The main non-psychotic mental disorders in the elderly are anxiety disorders [20]. These disorders reduce function and quality of life and may increase risk for other diseases such as depression, dementia, and cardiovascular disease [21]. The prevalence of anxiety disorders in older adults varies according to studies. In the article by Mackenzie et al., in the large NESARC study that included over 12,000 adults aged 55 and older, the frequency of these disorders was 2.8% [22]. Similarly, the article by Grenier et al., in a large epidemiologic study of older adults in Quebec, found that the combined incidence of syndromal and subthreshold anxiety was 26.2% [23]. In the study by Kirmizioglu et al. [24], prevalence for all types of anxiety disorders was 17.1%.

There are relatively few data on the prevalence of personality disorders in the elderly people. The aging advances might be expected to decline the frequency of personality disorders such as aggression, impulsivity, etc. However, co-occurring mental problems can increase their severity, for example older people are often socially withdrawn due to depressive disorders [25]. The incidence of personality disorders among older adults has been estimated to be about 10% [2628]. The frequency of one or more personality disorders in the elderly in late-life are from 3 to 13% [29]. In addition, personality disorders were related with disability as well as somatic and mental disorders [30].

In our study, the median of total GHQ point value indicated a suspicion of the presence of non-psychotic mental symptoms, but the prevalence of non-psychotic symptoms was slightly lower than previously reported in other studies. Overall GHQ-28 result was higher for women than for men. A similar relationship and results were found in the study involving the Dutch population [31] and in the study by Apidechkul [32]. The results of the studies carried out by Kilic et al. [33] showed higher GHQ results for women than for men.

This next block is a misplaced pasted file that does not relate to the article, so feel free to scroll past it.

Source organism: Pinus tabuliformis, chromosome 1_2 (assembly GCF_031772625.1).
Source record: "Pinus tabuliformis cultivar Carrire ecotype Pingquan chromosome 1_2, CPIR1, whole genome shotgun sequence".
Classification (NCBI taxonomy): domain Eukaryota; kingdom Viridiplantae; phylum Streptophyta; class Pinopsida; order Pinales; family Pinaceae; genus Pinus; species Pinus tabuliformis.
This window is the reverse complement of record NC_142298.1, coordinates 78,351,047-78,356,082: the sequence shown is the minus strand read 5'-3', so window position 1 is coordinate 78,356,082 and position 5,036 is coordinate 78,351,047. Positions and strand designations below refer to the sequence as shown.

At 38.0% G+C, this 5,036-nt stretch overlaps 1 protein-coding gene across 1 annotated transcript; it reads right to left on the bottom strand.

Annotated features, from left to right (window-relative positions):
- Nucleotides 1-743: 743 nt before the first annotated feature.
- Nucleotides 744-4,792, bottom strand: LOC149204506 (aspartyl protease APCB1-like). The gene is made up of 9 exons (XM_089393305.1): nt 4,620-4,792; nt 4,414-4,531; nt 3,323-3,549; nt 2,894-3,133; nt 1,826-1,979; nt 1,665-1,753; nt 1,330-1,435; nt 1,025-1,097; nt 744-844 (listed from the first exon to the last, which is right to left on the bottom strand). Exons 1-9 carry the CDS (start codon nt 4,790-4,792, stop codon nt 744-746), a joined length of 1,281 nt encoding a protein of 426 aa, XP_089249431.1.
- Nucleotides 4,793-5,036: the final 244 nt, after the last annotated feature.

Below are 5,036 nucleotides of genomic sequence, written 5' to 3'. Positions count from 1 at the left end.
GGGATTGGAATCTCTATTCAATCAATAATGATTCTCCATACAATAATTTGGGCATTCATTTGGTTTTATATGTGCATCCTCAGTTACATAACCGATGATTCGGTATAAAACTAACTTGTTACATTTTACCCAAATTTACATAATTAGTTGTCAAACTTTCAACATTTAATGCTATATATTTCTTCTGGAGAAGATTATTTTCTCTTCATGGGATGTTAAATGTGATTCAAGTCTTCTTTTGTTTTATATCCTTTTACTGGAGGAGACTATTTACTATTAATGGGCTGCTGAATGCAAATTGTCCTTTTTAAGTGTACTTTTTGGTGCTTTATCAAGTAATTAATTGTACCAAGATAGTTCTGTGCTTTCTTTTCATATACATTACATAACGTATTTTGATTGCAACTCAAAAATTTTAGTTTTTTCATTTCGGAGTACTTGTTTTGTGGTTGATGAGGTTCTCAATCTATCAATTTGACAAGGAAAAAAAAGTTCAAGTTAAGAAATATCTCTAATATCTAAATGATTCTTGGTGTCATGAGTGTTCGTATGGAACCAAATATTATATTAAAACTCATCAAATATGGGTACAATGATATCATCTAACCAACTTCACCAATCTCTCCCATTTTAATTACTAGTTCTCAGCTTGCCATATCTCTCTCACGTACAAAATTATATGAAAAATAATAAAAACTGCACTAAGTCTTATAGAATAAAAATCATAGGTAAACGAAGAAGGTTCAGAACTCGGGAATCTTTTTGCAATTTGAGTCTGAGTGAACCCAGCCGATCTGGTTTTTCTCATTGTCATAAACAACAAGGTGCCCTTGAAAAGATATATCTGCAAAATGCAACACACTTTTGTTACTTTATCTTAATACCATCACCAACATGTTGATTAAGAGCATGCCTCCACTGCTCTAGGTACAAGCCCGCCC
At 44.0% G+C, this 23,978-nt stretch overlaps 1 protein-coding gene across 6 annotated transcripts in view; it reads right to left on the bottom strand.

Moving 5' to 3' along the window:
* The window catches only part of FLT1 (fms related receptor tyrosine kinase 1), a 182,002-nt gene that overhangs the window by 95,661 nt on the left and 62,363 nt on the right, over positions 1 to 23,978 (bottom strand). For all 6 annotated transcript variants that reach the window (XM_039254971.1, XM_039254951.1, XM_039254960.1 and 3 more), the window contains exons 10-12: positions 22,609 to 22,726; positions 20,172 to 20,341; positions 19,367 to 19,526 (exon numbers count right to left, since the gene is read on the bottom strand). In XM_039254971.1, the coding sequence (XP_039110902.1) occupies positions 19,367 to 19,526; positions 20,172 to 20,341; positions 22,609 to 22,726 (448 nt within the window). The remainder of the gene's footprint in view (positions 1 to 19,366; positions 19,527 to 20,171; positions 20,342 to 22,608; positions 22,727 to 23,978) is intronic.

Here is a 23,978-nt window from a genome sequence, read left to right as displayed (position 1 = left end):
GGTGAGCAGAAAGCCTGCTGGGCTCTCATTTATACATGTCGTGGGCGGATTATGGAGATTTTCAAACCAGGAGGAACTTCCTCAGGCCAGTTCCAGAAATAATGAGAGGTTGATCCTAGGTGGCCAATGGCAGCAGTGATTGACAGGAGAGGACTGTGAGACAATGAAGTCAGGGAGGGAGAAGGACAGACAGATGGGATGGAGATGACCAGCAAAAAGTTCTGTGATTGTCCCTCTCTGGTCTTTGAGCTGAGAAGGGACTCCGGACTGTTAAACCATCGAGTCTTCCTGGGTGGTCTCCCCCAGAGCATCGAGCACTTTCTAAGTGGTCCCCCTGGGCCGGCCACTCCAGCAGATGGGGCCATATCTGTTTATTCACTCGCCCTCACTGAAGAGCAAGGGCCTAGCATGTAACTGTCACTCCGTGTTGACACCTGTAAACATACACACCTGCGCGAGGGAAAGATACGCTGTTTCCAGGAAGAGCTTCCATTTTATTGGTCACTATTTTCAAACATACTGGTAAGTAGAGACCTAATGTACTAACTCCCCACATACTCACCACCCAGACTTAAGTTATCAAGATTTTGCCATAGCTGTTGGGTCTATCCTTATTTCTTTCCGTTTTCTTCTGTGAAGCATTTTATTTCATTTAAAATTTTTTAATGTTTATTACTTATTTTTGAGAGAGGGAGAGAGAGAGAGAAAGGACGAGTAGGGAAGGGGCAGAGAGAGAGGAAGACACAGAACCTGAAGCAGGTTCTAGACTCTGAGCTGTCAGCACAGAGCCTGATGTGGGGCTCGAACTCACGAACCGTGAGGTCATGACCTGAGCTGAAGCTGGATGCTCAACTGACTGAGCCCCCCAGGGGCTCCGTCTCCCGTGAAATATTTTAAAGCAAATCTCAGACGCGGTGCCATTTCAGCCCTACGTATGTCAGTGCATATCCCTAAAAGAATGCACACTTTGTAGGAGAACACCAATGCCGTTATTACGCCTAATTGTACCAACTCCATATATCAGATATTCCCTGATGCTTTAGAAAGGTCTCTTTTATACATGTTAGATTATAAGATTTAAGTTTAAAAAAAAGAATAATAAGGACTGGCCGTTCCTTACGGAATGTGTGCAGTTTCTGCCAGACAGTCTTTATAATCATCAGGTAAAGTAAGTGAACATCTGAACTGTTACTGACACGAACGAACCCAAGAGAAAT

Zare et al. [34] showed a significant difference between the mean overall result and the mean results of GHQ-28 subscales among respondents. In that study, older adults were characterized by worse health status than other respondents [34]. In the study by Momeni and Karimi [35], the overall GHQ result and the results of the subscale of social dysfunction were almost identical to the results in our study, but there were certain differences in comparison with the other subscales. A medical history of chronic diseases in older adults was correlated with symptoms of anxiety and depression reported in other studies [36, 37]. The occurrence of advanced depression ranged from 1% to 16% in older adults in private homes or institutions [38], which is close to the results reported in our study.

The data indicated a higher prevalence of depressive symptoms in nursing homes residents, or even clinically relevant depression, which may also be related to age. Thus, the results confirmed our hypothesis that the studied disorders occur most frequently in residents of nursing homes. Nordtug et al. [39] carried out an interesting study, showing that mean GHQ-28 scale results were lower for patients with chronic obstructive pulmonary disease than for patients with dementia. Krzych et al. [40] presented similar results in a study conducted on cardio-surgical patients with an average age of 71. Makowska and Merecz [41] reported even better results in an assessment of mental state in their study. The GHQ questionnaire also showed mental and social disorders in patients with backache in the study of Iranian women [42] and in the Greek studies carried out in primary health care facilities [43]. Our results, compared with the results of other authors, confirmed the hypothesis that mental disorders are an important health and social problem in the studied group of seniors.